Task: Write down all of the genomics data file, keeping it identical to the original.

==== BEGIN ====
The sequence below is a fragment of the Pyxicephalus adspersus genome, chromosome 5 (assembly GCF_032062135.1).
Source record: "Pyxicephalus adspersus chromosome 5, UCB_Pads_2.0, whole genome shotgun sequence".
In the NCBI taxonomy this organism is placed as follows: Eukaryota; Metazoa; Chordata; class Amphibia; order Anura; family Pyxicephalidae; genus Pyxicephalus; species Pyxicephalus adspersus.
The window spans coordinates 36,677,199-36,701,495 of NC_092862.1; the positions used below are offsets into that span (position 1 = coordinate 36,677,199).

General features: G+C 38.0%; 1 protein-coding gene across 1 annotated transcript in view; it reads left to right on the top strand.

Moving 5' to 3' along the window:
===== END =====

The sequence below is a fragment of the Pyxicephalus adspersus genome, chromosome 5 (assembly GCF_032062135.1).
Source record: "Pyxicephalus adspersus chromosome 5, UCB_Pads_2.0, whole genome shotgun sequence".
In the NCBI taxonomy this organism is placed as follows: Eukaryota; Metazoa; Chordata; class Amphibia; order Anura; family Pyxicephalidae; genus Pyxicephalus; species Pyxicephalus adspersus.
The window spans coordinates 36,677,199-36,701,495 of NC_092862.1; the positions used below are offsets into that span (position 1 = coordinate 36,677,199).

General features: G+C 38.0%; 1 protein-coding gene across 1 annotated transcript in view; it reads left to right on the top strand.

Moving 5' to 3' along the window: